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Steve Jobs's yacht makes its first appearance (video)

Steve Jobs's yacht makes its first appearance (video)


Christened "Venus" after the Roman goddess of love and beauty

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Steve Jobs yacht (birds)
Steve Jobs yacht (birds)

Steve Jobs's yacht is making what looks to be its first public appearance in the Dutch city of Aalsmeer, a bit more than one year after his death. The photographs first appeared on the Apple news site One More Thing and closely resemble the description given by Walter Isaacson in his Steve Jobs biography.

After our omelets at the café, we went back to his house and he showed me all of the models and architectural drawings. As expected, the planned yacht was sleek and minimalist. The teak decks were perfectly flat and unblemished by any accoutrements. As at an Apple store, the cabin windows were large panes, almost floor to ceiling, and the main living area was designed to have walls of glass that were forty feet long and ten feet high. He had gotten the chief engineer of the Apple stores to design a special glass that was able to provide structural support. By then the boat was under construction by the Dutch custom yacht builders Feadship, but Jobs was still fiddling with the design. "I know that it’s possible I will die and leave Laurene with a half-built boat," he said. "But I have to keep going on it. If I don’t, it’s an admission that I’m about to die."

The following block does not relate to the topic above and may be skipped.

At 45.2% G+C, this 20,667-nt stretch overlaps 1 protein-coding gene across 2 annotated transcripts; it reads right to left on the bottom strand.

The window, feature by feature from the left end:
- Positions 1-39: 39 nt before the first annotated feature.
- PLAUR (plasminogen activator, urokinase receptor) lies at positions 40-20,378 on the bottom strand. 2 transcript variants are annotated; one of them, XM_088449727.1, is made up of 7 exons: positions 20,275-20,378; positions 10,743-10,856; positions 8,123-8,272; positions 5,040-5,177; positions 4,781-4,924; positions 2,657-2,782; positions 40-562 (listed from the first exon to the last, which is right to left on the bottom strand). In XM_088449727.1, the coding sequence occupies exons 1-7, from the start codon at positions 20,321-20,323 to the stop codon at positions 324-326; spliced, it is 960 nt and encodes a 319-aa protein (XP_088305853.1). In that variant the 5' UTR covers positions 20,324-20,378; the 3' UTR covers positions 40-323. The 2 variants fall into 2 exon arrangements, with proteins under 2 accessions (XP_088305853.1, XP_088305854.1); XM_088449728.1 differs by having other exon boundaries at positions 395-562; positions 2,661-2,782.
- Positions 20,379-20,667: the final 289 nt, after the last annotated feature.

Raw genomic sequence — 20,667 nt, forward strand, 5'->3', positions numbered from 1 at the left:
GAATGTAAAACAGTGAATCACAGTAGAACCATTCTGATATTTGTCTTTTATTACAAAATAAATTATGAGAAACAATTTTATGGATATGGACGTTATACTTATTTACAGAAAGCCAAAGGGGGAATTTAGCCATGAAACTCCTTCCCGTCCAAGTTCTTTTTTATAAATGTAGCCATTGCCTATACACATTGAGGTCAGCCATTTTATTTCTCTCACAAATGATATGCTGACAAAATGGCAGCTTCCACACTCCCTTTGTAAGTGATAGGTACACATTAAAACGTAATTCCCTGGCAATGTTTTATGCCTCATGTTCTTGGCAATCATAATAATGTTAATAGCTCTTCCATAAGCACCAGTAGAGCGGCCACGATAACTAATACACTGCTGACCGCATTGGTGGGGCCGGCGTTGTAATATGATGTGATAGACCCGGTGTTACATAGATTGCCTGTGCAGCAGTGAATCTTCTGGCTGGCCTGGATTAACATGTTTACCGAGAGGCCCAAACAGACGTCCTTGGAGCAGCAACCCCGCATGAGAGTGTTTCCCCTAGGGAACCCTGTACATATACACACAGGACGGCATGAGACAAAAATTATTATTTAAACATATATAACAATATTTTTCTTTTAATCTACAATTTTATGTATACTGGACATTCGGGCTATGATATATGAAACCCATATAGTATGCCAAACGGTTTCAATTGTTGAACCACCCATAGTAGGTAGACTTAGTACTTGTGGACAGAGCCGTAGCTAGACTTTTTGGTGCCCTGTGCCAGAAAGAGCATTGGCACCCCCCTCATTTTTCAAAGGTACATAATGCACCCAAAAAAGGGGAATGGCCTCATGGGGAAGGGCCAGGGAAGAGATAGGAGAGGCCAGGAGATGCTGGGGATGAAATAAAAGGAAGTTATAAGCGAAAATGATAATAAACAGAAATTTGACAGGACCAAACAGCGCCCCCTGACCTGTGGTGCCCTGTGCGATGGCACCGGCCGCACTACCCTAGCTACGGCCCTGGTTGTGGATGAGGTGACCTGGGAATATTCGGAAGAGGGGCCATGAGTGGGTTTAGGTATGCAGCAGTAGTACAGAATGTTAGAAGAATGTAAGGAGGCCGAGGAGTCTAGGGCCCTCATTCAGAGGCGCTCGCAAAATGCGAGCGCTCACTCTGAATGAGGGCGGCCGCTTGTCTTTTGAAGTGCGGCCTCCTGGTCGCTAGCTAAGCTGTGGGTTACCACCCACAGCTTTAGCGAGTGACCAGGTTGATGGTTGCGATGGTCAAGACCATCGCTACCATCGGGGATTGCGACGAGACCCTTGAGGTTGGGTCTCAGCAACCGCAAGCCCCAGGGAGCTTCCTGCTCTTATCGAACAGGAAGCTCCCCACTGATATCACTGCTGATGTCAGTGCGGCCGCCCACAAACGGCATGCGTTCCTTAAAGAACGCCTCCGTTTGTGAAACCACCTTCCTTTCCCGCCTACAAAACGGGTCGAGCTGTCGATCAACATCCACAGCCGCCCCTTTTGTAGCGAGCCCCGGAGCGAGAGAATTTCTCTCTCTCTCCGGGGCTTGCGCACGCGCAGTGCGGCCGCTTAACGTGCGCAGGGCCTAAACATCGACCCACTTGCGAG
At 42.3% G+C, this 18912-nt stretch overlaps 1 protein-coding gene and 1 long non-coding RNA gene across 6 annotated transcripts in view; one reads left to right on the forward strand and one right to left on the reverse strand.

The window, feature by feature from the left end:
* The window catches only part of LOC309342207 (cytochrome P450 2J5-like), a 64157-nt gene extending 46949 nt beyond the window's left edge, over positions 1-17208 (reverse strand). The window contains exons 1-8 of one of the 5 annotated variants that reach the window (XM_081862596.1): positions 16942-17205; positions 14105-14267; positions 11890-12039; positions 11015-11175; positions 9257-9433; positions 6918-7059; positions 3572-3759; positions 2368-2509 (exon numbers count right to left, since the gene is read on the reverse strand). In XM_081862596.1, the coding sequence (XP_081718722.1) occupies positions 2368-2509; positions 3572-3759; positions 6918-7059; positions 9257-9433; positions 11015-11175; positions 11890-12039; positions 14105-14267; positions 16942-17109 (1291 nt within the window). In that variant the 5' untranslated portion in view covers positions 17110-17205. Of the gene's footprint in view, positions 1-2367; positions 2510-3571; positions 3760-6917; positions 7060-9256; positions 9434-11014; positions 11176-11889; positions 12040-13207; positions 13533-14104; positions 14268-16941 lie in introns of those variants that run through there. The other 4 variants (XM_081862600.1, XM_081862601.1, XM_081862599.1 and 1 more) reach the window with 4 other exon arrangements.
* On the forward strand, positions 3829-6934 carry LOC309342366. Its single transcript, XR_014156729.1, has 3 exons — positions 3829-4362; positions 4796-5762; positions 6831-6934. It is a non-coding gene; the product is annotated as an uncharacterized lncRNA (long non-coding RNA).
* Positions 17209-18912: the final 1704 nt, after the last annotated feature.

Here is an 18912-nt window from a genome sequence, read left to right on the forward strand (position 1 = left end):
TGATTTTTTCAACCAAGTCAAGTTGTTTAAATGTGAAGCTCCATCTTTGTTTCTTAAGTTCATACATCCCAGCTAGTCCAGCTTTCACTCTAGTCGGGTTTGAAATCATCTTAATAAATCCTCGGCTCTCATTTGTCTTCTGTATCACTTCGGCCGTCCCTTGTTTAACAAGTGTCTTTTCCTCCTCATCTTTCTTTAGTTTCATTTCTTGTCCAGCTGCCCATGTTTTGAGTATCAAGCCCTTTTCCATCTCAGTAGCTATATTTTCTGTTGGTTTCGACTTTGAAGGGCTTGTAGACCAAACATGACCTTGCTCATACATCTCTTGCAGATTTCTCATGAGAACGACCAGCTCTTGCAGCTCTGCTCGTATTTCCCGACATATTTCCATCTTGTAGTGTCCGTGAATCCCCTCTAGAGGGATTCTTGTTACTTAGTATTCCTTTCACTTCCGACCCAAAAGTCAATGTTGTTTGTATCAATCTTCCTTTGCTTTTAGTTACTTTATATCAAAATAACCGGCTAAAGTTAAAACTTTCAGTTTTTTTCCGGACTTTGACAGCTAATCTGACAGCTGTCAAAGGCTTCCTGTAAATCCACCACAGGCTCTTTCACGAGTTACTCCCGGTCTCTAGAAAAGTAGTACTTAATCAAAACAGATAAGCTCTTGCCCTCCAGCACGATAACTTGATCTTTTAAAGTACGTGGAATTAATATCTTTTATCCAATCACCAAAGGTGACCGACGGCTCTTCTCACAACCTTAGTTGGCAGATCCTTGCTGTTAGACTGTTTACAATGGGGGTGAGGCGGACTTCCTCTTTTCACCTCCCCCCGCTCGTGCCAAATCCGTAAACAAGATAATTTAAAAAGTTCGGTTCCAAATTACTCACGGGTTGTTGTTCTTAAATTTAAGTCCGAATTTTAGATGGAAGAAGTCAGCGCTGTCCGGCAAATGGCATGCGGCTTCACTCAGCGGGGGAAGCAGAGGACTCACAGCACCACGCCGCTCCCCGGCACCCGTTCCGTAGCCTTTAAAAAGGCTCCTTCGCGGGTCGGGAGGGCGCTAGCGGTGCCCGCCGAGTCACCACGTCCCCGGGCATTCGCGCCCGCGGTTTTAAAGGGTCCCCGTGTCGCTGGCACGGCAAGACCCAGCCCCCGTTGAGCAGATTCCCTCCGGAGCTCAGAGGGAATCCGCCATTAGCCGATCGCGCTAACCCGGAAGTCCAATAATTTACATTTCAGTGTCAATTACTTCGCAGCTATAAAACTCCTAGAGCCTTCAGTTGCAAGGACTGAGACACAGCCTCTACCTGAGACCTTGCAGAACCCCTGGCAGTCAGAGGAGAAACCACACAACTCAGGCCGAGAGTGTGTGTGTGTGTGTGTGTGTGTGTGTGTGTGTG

One image clearly shows "de vries," one of the two shipyards that make up the Feadship custom yacht building company, while another tells us that the yacht is christened "Venus," the Roman goddess of love and beauty. The ship builders were each gifted an iPod shuffle with the ship's name inscribed on the back, along with a note thanking them for their "hard work and craftsmanship."

Jobs's family is reportedly on-hand for the unveiling of the superyacht that One More Thing says features a lightweight aluminum exterior measuring up to 80 meters long. Another image shows six of the seven 27-inch iMacs found in the ship's interior, reportedly designed by Philippe Starck. The backside of the iMacs are also visible in the wheelhouse in the video above.